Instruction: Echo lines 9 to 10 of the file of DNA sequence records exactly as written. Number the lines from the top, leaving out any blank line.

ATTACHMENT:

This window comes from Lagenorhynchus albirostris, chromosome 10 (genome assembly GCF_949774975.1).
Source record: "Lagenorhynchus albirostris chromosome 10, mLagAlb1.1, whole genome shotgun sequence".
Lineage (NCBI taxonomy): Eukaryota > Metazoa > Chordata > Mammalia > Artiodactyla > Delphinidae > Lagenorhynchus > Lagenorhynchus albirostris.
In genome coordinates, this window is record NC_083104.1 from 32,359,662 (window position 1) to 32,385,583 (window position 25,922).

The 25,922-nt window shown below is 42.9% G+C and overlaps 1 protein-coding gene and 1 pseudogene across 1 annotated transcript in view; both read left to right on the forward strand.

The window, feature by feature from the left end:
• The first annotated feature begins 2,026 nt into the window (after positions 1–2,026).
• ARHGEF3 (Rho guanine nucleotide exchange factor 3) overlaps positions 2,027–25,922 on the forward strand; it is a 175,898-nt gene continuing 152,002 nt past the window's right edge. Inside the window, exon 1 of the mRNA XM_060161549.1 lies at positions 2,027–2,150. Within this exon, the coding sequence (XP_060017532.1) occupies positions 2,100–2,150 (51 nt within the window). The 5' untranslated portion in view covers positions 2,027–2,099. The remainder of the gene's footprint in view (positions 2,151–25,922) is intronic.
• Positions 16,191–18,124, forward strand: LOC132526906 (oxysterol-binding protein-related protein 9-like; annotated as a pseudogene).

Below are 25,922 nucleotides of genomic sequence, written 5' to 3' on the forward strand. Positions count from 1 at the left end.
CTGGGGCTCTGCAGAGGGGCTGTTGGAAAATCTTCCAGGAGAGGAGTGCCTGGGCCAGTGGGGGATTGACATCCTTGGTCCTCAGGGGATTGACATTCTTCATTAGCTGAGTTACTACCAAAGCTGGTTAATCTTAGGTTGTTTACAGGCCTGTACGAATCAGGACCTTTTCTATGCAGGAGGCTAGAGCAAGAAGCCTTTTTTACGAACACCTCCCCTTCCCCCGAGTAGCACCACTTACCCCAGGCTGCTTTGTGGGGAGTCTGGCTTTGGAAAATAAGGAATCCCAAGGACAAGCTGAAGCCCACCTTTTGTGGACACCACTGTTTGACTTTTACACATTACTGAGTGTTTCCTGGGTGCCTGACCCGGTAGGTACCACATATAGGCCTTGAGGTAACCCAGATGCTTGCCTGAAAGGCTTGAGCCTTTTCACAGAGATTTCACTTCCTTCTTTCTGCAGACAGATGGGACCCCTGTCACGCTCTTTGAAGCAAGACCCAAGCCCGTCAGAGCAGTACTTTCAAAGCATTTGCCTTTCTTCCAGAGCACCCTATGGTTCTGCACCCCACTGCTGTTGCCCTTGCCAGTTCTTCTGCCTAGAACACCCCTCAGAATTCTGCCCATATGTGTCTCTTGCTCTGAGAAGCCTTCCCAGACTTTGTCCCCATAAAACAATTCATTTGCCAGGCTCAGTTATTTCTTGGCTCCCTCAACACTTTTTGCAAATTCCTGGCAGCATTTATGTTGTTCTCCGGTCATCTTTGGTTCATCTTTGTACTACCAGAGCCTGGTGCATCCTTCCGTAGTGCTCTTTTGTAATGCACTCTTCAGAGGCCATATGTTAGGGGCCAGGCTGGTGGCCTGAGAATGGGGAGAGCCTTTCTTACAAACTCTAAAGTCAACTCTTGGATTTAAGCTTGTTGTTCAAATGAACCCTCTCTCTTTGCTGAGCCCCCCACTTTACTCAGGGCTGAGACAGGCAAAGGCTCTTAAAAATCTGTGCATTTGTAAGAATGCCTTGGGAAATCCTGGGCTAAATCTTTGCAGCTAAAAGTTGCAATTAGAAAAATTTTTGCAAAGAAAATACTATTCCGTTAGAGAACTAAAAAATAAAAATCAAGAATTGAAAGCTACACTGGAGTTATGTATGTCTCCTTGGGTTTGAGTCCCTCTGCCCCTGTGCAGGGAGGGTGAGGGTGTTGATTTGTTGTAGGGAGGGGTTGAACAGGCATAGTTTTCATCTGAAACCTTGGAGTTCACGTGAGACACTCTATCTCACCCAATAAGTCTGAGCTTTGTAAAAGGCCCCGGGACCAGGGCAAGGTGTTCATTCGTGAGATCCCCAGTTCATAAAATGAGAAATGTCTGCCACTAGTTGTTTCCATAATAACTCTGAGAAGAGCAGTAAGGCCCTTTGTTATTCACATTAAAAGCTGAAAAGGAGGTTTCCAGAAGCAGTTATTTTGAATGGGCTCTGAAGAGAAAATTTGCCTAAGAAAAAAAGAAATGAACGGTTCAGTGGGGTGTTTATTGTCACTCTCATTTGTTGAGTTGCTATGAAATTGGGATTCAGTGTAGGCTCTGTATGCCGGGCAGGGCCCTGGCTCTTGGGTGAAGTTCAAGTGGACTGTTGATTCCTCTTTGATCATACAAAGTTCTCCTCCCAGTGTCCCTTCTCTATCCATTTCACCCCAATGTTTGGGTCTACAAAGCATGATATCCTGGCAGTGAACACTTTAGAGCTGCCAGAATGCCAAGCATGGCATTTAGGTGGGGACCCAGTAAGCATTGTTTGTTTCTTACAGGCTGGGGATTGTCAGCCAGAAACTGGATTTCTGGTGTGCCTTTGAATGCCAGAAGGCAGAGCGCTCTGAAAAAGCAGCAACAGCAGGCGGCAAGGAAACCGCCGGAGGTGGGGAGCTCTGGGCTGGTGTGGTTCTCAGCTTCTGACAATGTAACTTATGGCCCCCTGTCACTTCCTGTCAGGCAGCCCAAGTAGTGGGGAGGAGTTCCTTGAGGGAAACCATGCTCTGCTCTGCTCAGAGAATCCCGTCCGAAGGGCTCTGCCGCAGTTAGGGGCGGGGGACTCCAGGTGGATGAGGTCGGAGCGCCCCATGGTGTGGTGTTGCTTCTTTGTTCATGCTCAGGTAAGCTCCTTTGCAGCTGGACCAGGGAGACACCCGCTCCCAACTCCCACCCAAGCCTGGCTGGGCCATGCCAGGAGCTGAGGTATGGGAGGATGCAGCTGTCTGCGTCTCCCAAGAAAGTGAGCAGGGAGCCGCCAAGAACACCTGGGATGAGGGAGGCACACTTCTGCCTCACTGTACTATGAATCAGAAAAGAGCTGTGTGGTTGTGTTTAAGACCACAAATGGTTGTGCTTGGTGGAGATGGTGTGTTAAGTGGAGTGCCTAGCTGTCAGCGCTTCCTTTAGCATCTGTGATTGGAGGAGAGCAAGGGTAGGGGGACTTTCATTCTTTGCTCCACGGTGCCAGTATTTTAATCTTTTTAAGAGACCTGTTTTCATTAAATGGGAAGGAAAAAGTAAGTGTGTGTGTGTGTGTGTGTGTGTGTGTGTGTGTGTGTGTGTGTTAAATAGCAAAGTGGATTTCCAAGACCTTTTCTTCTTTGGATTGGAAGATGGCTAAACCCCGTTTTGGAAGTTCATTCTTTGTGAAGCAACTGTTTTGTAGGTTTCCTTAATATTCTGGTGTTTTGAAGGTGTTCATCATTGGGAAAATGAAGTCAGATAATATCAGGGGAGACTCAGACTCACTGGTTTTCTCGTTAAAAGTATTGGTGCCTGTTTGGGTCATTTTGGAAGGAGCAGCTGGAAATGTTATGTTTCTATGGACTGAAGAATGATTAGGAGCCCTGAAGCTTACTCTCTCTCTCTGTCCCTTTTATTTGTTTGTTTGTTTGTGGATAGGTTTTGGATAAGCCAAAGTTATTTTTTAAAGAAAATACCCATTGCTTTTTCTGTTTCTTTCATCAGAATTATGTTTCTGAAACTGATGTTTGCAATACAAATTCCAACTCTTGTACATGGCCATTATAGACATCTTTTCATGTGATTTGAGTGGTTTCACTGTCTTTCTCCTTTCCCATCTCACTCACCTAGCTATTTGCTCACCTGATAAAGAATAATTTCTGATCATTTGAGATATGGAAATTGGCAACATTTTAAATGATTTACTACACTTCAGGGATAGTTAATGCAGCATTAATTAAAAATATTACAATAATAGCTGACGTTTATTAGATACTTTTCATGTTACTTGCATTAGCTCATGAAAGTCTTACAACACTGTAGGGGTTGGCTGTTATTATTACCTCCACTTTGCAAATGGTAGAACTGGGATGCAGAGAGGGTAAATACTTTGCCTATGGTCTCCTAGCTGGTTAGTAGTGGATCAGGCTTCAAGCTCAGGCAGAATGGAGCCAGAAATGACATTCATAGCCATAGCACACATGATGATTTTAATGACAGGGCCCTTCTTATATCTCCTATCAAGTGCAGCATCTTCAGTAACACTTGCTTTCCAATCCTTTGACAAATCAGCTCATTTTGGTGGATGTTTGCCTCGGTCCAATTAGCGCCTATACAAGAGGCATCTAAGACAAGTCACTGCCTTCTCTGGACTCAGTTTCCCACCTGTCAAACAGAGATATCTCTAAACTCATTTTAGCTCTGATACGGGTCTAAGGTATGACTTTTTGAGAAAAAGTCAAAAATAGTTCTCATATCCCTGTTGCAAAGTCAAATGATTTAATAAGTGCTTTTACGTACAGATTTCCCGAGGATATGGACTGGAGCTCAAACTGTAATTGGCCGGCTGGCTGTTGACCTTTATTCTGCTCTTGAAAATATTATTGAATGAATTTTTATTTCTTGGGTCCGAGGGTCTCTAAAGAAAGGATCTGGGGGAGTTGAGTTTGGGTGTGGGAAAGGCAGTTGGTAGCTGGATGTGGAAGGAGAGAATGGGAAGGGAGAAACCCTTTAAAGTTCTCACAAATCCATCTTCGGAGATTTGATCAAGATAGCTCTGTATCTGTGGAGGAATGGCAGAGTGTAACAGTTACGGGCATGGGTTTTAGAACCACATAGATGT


• Positions 16,191–18,124, forward strand: LOC132526906 (oxysterol-binding protein-related protein 9-like; annotated as a pseudogene).

Below are 25,922 nucleotides of genomic sequence, written 5' to 3' on the forward strand. Positions count from 1 at the left end.